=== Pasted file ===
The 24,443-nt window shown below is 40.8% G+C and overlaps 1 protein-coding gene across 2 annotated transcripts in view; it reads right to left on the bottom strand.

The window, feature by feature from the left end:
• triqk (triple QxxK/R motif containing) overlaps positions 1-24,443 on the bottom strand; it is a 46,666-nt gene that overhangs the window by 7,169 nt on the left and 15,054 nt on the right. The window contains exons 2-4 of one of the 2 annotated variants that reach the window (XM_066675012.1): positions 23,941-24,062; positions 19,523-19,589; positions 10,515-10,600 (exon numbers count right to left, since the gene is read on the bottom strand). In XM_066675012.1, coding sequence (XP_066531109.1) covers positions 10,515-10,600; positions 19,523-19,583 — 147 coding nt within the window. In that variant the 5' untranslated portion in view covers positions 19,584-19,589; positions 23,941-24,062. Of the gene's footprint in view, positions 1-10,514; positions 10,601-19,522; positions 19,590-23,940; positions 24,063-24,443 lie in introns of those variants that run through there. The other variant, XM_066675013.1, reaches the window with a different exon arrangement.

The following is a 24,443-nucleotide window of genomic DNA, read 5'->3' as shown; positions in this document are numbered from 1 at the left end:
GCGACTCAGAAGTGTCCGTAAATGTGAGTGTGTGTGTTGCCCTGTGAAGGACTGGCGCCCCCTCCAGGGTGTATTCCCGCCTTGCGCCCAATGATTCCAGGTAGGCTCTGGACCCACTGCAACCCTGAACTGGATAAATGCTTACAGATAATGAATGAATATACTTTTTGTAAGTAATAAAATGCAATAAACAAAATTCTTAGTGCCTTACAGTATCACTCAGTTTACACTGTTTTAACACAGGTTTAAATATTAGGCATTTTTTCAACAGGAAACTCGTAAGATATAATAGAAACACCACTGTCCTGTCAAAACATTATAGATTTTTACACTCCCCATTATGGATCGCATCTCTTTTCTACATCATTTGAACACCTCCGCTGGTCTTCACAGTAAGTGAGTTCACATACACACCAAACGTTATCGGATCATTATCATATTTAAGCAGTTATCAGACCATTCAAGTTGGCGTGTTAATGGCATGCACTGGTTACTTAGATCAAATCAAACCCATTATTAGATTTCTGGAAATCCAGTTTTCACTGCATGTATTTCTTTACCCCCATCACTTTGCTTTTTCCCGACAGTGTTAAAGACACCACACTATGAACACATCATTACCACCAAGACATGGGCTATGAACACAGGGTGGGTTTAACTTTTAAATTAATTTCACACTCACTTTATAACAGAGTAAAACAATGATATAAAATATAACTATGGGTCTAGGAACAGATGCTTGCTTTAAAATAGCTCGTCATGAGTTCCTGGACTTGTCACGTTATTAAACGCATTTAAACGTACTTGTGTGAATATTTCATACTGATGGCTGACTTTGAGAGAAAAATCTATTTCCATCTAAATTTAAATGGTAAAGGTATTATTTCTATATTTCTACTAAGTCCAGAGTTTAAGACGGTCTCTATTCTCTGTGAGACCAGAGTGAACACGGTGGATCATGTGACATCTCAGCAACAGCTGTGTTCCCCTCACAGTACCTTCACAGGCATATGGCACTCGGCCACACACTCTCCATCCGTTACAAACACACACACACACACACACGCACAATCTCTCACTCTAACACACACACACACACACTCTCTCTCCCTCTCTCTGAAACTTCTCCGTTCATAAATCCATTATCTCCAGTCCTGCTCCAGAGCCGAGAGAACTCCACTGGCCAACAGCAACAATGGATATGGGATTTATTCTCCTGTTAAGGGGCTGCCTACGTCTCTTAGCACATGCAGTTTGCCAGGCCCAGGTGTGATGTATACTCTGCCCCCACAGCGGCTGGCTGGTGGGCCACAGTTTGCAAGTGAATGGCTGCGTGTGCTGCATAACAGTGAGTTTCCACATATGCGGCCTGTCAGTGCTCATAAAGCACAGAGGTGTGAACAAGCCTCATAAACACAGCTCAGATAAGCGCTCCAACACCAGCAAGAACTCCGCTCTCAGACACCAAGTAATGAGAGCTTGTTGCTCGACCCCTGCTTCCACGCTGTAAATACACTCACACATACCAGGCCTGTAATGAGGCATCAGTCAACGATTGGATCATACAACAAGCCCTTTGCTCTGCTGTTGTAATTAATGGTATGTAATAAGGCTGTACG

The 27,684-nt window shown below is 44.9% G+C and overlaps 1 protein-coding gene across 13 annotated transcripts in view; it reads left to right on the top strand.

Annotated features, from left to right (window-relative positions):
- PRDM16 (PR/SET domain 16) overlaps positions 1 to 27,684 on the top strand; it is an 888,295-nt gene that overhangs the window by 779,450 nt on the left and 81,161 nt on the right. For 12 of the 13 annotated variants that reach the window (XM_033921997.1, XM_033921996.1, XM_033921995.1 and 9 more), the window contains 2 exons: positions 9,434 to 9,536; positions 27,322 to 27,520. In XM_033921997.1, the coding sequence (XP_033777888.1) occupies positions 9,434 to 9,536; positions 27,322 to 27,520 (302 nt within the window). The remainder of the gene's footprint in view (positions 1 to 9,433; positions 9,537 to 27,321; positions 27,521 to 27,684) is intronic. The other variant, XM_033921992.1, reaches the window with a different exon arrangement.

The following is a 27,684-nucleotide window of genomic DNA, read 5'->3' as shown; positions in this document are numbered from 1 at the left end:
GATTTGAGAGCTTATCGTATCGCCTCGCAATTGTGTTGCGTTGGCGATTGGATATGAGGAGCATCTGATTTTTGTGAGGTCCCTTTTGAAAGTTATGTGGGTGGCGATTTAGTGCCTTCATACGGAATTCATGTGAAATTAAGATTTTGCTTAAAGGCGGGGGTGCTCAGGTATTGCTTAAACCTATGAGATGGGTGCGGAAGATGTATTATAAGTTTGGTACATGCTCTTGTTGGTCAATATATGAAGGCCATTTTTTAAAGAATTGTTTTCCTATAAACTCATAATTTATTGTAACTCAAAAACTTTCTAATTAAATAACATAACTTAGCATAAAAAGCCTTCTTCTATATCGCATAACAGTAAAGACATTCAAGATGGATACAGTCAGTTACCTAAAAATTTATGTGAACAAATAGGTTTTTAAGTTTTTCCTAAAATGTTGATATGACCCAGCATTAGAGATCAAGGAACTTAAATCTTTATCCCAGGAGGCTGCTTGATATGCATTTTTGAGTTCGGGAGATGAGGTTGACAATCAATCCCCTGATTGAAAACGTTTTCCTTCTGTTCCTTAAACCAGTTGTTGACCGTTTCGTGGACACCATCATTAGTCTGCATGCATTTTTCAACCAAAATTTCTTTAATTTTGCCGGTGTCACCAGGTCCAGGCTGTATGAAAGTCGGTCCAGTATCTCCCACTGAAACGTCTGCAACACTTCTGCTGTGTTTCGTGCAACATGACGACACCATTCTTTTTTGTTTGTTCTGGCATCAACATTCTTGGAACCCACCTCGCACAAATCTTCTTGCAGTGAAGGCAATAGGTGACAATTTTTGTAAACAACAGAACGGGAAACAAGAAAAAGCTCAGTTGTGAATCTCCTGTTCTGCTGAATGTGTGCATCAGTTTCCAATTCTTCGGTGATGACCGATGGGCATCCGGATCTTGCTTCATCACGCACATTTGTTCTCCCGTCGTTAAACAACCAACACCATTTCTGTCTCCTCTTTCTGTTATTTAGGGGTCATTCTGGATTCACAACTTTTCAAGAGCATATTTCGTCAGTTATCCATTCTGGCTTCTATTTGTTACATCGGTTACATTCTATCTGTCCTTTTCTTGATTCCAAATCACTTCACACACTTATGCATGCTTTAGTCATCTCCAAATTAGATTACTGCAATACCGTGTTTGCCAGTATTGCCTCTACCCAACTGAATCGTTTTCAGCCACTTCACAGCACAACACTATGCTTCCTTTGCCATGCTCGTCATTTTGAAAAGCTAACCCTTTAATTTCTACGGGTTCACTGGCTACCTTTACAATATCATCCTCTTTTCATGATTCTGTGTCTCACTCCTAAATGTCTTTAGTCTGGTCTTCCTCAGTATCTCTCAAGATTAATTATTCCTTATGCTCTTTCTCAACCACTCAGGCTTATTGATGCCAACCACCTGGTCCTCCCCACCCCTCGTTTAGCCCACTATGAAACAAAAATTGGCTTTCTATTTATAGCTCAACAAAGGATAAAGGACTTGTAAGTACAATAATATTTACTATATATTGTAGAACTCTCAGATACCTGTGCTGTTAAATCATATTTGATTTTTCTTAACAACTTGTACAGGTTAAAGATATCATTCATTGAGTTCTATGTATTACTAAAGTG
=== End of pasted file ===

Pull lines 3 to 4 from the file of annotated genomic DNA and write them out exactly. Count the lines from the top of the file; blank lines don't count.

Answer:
• triqk (triple QxxK/R motif containing) overlaps positions 1-24,443 on the bottom strand; it is a 46,666-nt gene that overhangs the window by 7,169 nt on the left and 15,054 nt on the right. The window contains exons 2-4 of one of the 2 annotated variants that reach the window (XM_066675012.1): positions 23,941-24,062; positions 19,523-19,589; positions 10,515-10,600 (exon numbers count right to left, since the gene is read on the bottom strand). In XM_066675012.1, coding sequence (XP_066531109.1) covers positions 10,515-10,600; positions 19,523-19,583 — 147 coding nt within the window. In that variant the 5' untranslated portion in view covers positions 19,584-19,589; positions 23,941-24,062. Of the gene's footprint in view, positions 1-10,514; positions 10,601-19,522; positions 19,590-23,940; positions 24,063-24,443 lie in introns of those variants that run through there. The other variant, XM_066675013.1, reaches the window with a different exon arrangement.

The following is a 24,443-nucleotide window of genomic DNA, read 5'->3' as shown; positions in this document are numbered from 1 at the left end: